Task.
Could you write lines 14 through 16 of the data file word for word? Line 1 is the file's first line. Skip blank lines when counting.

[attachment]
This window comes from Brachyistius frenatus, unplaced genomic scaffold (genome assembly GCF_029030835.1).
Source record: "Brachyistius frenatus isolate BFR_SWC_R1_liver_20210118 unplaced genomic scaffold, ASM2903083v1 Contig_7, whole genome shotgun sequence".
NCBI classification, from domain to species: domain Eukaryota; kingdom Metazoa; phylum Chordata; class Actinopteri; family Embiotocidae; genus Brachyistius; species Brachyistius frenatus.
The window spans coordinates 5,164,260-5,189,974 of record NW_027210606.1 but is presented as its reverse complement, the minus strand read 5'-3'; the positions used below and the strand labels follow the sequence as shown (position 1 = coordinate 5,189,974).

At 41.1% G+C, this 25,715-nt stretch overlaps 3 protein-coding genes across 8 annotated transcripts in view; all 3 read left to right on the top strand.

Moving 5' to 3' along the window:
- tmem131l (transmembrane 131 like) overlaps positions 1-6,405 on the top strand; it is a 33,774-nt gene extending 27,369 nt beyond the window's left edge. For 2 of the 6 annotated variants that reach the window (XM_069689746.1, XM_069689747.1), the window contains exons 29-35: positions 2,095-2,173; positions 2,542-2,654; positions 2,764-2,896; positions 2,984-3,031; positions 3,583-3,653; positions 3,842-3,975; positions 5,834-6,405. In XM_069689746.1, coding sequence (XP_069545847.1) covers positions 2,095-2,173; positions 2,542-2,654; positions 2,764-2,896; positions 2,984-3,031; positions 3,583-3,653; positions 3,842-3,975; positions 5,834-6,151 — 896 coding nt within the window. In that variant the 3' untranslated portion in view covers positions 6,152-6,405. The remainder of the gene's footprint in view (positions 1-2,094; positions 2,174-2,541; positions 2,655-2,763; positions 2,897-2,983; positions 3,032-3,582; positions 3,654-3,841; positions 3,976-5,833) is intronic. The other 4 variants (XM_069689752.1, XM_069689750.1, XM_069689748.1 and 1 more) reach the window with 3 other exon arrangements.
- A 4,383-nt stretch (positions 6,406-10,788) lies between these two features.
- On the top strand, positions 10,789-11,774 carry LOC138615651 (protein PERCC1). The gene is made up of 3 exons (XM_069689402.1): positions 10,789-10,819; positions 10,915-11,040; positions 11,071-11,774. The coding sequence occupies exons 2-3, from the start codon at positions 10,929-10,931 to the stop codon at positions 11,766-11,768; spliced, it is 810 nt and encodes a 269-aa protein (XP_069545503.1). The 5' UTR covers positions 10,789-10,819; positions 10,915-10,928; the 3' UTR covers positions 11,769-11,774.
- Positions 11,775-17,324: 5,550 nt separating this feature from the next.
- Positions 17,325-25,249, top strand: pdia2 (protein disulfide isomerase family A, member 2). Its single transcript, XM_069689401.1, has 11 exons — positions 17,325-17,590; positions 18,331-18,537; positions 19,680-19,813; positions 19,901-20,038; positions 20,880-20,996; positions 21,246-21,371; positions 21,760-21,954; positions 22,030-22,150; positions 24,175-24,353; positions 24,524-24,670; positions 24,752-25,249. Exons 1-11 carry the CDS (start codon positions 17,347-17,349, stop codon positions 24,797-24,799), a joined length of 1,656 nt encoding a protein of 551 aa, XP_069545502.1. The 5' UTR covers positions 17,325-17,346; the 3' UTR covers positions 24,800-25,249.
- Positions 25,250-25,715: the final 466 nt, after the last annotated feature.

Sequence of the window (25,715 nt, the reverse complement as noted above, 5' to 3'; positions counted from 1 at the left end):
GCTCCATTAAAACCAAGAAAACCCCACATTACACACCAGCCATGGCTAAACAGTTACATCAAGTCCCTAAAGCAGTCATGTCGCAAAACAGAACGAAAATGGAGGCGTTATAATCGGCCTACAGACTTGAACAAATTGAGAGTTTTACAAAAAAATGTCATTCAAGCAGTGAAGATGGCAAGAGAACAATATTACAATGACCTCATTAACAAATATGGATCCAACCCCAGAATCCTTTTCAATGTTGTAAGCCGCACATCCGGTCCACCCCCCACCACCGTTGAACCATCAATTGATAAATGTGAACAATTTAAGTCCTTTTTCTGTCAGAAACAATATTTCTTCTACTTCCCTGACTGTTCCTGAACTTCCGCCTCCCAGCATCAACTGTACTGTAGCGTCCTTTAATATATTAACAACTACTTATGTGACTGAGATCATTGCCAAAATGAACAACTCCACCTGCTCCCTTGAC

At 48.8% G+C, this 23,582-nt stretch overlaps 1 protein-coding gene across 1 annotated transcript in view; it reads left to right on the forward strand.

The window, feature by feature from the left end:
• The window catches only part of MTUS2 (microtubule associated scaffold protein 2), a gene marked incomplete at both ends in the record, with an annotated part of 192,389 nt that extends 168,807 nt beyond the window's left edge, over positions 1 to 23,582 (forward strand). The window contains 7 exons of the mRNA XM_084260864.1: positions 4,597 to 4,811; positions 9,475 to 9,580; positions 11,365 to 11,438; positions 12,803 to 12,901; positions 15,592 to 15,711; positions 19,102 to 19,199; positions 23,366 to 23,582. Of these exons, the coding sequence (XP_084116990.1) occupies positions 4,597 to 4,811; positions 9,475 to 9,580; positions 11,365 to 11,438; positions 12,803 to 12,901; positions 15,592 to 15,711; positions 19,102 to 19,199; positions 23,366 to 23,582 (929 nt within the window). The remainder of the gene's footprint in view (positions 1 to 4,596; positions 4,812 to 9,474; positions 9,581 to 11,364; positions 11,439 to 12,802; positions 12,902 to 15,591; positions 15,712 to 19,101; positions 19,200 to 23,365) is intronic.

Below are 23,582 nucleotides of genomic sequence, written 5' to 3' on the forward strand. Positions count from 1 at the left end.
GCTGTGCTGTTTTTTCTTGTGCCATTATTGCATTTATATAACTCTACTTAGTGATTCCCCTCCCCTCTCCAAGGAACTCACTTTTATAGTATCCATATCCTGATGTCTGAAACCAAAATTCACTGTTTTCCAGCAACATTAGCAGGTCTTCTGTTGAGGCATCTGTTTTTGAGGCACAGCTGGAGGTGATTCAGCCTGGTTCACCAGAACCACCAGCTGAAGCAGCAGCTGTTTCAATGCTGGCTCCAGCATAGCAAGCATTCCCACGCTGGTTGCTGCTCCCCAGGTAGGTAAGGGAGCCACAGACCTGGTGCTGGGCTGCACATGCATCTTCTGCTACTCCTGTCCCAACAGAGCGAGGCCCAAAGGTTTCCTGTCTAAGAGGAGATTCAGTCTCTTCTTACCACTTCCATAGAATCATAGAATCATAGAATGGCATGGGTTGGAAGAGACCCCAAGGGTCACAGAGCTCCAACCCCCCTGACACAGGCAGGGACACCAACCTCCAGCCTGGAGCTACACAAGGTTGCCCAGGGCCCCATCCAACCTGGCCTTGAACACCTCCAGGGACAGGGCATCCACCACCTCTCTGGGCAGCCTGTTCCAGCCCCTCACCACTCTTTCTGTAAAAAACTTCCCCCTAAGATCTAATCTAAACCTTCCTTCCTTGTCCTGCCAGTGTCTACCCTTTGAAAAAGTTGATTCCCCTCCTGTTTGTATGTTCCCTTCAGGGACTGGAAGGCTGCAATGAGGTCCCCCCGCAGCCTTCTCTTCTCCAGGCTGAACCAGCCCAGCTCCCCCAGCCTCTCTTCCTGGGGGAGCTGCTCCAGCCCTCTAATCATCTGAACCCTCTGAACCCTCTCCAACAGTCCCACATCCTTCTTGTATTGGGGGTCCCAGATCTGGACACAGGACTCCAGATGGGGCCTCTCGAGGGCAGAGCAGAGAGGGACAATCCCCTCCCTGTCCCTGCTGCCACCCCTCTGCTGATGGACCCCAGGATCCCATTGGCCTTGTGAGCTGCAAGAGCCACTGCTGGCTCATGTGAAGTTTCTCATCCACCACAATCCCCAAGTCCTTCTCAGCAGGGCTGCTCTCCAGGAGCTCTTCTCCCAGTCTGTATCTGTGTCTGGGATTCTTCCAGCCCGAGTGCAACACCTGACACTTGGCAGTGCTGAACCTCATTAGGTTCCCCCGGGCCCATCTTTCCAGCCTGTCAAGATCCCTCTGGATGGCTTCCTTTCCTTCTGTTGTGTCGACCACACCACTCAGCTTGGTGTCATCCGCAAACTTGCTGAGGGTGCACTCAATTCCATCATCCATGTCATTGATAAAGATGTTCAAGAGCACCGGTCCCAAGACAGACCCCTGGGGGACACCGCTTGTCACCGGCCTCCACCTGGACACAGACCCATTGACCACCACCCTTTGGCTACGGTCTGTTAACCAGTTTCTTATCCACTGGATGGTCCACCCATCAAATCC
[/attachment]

GCTCCATTAAAACCAAGAAAACCCCACATTACACACCAGCCATGGCTAAACAGTTACATCAAGTCCCTAAAGCAGTCATGTCGCAAAACAGAACGAAAATGGAGGCGTTATAATCGGCCTACAGACTTGAACAAATTGAGAGTTTTACAAAAAAATGTCATTCAAGCAGTGAAGATGGCAAGAGAACAATATTACAATGACCTCATTAACAAATATGGATCCAACCCCAGAATCCTTTTCAATGTTGTAAGCCGCACATCCGGTCCACCCCCCACCACCGTTGAACCATCAATTGATAAATGTGAACAATTTAAGTCCTTTTTCTGTCAGAAACAATATTTCTTCTACTTCCCTGACTGTTCCTGAACTTCCGCCTCCCAGCATCAACTGTACTGTAGCGTCCTTTAATATATTAACAACTACTTATGTGACTGAGATCATTGCCAAAATGAACAACTCCACCTGCTCCCTTGAC

At 48.8% G+C, this 23,582-nt stretch overlaps 1 protein-coding gene across 1 annotated transcript in view; it reads left to right on the forward strand.

The window, feature by feature from the left end: